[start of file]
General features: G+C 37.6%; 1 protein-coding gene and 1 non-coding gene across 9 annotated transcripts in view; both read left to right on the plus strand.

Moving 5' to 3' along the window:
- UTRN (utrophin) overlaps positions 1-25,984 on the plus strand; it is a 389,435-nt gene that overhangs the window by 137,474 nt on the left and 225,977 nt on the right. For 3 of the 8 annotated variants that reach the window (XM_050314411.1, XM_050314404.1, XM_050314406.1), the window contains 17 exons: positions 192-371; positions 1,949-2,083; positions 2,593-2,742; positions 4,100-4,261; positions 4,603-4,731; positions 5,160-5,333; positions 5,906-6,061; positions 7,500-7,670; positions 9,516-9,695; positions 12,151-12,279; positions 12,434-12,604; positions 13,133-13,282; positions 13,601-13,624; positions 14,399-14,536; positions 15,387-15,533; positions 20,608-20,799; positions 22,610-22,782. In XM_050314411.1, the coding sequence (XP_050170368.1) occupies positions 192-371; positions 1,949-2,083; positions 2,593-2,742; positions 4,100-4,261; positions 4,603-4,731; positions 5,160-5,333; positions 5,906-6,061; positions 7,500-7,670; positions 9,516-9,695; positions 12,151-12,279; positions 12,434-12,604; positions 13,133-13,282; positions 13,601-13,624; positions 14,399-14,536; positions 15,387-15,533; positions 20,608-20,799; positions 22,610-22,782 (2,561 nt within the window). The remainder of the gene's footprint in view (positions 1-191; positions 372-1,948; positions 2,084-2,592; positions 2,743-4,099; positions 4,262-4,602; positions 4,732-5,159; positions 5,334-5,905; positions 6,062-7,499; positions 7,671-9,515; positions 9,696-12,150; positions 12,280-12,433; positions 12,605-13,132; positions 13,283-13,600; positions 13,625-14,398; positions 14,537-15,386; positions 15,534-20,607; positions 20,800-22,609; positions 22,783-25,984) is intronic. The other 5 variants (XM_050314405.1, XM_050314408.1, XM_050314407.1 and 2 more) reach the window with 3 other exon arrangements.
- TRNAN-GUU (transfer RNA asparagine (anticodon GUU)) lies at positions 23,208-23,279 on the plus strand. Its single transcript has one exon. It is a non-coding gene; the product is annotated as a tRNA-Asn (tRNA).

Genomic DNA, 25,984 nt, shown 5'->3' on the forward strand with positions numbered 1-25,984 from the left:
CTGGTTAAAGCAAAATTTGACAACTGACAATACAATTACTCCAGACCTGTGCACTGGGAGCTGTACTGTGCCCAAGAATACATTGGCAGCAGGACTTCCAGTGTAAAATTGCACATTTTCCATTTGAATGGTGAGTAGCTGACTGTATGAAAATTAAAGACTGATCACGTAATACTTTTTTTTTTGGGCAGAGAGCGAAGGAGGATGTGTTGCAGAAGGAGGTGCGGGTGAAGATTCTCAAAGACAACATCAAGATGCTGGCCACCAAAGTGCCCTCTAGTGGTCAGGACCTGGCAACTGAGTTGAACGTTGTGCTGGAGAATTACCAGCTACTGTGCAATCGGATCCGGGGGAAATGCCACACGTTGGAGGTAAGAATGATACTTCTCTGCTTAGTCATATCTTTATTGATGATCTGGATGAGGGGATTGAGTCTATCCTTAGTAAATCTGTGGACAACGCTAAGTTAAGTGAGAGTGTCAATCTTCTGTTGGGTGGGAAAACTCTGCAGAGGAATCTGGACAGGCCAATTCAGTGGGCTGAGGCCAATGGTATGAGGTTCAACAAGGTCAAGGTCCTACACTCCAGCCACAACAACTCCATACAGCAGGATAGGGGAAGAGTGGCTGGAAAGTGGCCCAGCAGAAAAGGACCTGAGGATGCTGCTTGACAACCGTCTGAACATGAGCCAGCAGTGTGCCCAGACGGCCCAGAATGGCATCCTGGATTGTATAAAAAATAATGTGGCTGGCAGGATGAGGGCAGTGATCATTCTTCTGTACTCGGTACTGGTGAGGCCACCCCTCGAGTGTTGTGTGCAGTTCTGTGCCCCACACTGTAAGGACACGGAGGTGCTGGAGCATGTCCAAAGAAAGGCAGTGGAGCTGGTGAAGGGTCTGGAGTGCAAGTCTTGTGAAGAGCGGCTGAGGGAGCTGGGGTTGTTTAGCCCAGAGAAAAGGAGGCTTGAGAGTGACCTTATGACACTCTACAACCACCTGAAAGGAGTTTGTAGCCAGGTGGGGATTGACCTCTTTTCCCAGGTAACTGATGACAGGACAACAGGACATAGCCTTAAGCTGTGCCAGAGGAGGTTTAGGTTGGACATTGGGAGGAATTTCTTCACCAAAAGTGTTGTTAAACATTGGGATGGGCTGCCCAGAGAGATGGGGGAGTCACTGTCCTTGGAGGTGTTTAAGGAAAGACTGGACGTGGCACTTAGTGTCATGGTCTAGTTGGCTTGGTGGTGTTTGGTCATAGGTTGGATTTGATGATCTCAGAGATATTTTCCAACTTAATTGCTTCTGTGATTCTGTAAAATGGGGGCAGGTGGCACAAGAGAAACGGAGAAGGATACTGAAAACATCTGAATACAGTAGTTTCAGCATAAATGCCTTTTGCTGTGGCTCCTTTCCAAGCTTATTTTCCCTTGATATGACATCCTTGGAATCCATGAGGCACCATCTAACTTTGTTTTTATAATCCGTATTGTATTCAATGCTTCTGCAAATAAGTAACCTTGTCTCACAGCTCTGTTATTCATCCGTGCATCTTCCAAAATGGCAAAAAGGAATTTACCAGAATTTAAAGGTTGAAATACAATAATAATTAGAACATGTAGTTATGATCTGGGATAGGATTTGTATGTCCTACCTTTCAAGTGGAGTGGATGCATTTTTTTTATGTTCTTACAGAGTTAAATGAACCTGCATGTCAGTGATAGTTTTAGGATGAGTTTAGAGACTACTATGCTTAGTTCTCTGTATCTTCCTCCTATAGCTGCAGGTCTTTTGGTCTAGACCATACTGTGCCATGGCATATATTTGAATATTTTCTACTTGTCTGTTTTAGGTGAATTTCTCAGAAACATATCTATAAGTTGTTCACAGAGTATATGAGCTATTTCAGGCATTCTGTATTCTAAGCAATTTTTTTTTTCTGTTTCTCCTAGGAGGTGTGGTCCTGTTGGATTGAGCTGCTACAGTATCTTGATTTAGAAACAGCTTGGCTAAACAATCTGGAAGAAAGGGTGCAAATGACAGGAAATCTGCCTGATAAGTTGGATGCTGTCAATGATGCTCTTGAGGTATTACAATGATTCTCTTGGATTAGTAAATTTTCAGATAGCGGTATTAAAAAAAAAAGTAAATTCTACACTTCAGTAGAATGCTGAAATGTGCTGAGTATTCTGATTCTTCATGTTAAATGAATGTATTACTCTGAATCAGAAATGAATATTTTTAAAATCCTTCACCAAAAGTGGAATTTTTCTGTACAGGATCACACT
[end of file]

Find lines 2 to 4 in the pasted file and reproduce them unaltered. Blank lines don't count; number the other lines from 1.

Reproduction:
Moving 5' to 3' along the window:
- UTRN (utrophin) overlaps positions 1-25,984 on the plus strand; it is a 389,435-nt gene that overhangs the window by 137,474 nt on the left and 225,977 nt on the right. For 3 of the 8 annotated variants that reach the window (XM_050314411.1, XM_050314404.1, XM_050314406.1), the window contains 17 exons: positions 192-371; positions 1,949-2,083; positions 2,593-2,742; positions 4,100-4,261; positions 4,603-4,731; positions 5,160-5,333; positions 5,906-6,061; positions 7,500-7,670; positions 9,516-9,695; positions 12,151-12,279; positions 12,434-12,604; positions 13,133-13,282; positions 13,601-13,624; positions 14,399-14,536; positions 15,387-15,533; positions 20,608-20,799; positions 22,610-22,782. In XM_050314411.1, the coding sequence (XP_050170368.1) occupies positions 192-371; positions 1,949-2,083; positions 2,593-2,742; positions 4,100-4,261; positions 4,603-4,731; positions 5,160-5,333; positions 5,906-6,061; positions 7,500-7,670; positions 9,516-9,695; positions 12,151-12,279; positions 12,434-12,604; positions 13,133-13,282; positions 13,601-13,624; positions 14,399-14,536; positions 15,387-15,533; positions 20,608-20,799; positions 22,610-22,782 (2,561 nt within the window). The remainder of the gene's footprint in view (positions 1-191; positions 372-1,948; positions 2,084-2,592; positions 2,743-4,099; positions 4,262-4,602; positions 4,732-5,159; positions 5,334-5,905; positions 6,062-7,499; positions 7,671-9,515; positions 9,696-12,150; positions 12,280-12,433; positions 12,605-13,132; positions 13,283-13,600; positions 13,625-14,398; positions 14,537-15,386; positions 15,534-20,607; positions 20,800-22,609; positions 22,783-25,984) is intronic. The other 5 variants (XM_050314405.1, XM_050314408.1, XM_050314407.1 and 2 more) reach the window with 3 other exon arrangements.
- TRNAN-GUU (transfer RNA asparagine (anticodon GUU)) lies at positions 23,208-23,279 on the plus strand. Its single transcript has one exon. It is a non-coding gene; the product is annotated as a tRNA-Asn (tRNA).